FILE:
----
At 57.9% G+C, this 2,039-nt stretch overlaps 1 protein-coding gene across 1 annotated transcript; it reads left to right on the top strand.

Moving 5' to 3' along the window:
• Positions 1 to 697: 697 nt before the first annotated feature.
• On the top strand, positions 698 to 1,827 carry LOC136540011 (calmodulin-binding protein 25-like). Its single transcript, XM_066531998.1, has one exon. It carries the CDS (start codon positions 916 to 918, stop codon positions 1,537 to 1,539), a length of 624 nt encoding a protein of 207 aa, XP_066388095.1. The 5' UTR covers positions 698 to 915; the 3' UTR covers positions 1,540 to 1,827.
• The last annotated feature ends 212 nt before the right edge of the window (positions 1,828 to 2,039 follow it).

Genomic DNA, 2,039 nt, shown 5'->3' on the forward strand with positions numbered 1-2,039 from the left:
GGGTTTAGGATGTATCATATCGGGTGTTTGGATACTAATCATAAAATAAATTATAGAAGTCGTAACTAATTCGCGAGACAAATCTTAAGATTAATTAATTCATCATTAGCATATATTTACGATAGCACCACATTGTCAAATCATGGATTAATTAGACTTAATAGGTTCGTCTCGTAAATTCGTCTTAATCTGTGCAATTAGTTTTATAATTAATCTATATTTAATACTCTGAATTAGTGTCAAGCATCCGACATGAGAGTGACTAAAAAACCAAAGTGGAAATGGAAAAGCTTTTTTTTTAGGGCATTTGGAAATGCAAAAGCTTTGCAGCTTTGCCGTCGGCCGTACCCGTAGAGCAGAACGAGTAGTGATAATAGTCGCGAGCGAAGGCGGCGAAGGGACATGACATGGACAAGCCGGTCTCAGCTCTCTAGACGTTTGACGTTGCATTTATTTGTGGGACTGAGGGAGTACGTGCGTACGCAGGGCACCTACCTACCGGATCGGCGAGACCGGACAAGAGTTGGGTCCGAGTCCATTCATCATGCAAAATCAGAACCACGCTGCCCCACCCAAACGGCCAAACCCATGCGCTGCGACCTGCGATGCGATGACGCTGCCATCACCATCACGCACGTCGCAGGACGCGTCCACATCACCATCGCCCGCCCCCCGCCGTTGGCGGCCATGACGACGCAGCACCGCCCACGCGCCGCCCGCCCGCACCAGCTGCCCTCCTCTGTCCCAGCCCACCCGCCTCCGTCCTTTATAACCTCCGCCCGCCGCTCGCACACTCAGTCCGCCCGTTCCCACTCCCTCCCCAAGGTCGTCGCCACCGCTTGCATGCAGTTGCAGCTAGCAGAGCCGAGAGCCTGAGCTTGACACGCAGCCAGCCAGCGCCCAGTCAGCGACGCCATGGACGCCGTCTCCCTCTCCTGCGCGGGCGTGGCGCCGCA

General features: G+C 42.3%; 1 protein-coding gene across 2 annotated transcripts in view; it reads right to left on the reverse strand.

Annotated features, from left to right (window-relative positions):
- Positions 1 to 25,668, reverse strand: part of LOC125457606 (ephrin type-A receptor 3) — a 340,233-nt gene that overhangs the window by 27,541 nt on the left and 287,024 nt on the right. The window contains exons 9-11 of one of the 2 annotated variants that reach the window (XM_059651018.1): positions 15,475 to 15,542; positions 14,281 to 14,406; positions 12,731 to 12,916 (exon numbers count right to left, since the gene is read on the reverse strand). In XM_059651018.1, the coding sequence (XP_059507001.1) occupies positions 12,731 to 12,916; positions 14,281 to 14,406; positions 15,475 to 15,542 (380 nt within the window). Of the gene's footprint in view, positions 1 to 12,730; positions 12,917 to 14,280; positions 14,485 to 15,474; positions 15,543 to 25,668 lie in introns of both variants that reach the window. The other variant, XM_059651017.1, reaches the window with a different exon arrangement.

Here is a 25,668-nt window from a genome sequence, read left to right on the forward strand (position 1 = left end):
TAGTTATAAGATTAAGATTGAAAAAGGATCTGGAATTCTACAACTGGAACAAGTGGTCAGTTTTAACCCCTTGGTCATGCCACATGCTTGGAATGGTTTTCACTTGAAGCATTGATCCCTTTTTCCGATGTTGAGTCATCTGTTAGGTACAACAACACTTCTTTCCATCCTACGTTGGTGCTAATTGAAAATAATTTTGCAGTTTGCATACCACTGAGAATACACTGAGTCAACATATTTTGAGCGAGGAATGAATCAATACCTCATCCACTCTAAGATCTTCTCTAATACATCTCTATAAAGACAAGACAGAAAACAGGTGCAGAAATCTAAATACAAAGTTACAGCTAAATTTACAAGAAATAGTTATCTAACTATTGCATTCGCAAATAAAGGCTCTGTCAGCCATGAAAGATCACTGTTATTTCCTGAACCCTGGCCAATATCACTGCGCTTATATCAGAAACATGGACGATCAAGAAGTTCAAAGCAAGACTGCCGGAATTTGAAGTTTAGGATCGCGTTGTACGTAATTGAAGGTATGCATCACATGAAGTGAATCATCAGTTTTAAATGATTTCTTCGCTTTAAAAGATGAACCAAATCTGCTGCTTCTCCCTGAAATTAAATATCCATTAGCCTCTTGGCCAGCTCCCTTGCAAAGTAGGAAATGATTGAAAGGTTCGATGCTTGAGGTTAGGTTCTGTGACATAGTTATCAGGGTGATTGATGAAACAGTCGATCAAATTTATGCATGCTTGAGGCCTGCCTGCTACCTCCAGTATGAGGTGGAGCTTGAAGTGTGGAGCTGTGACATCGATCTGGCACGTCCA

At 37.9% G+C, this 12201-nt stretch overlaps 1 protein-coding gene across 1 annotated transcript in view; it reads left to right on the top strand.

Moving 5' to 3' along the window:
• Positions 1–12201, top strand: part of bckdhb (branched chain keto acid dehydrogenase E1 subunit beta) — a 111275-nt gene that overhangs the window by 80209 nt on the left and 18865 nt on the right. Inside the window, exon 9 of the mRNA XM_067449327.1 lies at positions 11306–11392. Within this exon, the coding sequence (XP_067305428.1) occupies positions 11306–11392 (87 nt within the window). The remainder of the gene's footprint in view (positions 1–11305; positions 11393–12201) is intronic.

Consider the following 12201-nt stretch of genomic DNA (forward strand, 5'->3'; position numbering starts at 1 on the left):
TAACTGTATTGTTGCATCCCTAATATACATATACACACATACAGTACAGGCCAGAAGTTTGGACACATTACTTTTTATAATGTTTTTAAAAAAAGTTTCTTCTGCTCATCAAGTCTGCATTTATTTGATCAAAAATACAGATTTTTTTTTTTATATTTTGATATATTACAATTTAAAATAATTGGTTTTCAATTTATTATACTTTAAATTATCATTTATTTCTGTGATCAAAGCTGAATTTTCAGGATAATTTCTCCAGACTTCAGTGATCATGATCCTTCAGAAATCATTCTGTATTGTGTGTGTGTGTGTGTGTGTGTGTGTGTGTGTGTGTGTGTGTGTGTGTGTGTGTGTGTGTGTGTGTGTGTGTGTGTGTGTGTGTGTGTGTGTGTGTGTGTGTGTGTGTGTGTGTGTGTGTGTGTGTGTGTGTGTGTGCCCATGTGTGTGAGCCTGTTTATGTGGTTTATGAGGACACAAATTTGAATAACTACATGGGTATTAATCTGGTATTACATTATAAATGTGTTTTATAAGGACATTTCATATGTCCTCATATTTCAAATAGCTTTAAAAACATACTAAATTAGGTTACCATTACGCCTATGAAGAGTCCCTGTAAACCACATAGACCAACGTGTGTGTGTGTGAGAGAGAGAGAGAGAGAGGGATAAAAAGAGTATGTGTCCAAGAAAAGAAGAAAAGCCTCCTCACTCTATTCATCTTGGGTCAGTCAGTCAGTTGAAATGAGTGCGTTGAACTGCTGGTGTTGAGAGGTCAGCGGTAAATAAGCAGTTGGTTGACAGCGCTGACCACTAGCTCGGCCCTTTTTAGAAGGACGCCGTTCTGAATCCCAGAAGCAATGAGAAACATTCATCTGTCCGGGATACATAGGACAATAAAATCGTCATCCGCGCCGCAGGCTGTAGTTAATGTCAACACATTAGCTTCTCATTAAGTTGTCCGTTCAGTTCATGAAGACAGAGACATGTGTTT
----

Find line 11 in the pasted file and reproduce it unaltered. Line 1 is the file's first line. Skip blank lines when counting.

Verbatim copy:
Here is a 25,668-nt window from a genome sequence, read left to right on the forward strand (position 1 = left end):